Elena, S. F.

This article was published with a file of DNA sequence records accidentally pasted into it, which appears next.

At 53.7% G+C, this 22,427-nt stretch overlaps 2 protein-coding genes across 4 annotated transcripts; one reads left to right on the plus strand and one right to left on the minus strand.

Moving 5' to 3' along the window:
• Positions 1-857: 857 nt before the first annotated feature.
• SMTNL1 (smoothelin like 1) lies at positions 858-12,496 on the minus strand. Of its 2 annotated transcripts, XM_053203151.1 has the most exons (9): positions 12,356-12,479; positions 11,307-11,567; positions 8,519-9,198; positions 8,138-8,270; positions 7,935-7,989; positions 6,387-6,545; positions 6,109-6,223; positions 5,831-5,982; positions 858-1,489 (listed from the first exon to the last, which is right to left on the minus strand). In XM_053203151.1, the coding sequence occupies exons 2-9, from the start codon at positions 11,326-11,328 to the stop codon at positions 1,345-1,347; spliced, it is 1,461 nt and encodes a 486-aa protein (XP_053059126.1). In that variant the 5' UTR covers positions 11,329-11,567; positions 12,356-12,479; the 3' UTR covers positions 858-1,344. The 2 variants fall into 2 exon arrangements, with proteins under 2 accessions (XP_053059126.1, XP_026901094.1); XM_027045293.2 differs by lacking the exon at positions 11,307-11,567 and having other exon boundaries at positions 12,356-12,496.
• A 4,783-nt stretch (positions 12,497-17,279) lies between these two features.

In general terms, robustness is the capacity of biological systems to function in spite of genetic or environmental perturbations. The small and compacted genomes and high mutation rates of RNA viruses, as well as the ever-changing environments wherein they replicate, create the conditions for robustness to be advantageous. In this review, I will enumerate possible mechanisms by which viral populations may acquire robustness, distinguishing between mechanisms that are inherent to virus replication and population dynamics and those that result from the interaction with host factors. Then, I will move to review some evidences that RNA virus populations are robust indeed. Finally, I will comment on the implications of robustness for virus evolvability, the emergence of new viruses and the efficiency of lethal mutagenesis as an antiviral strategy.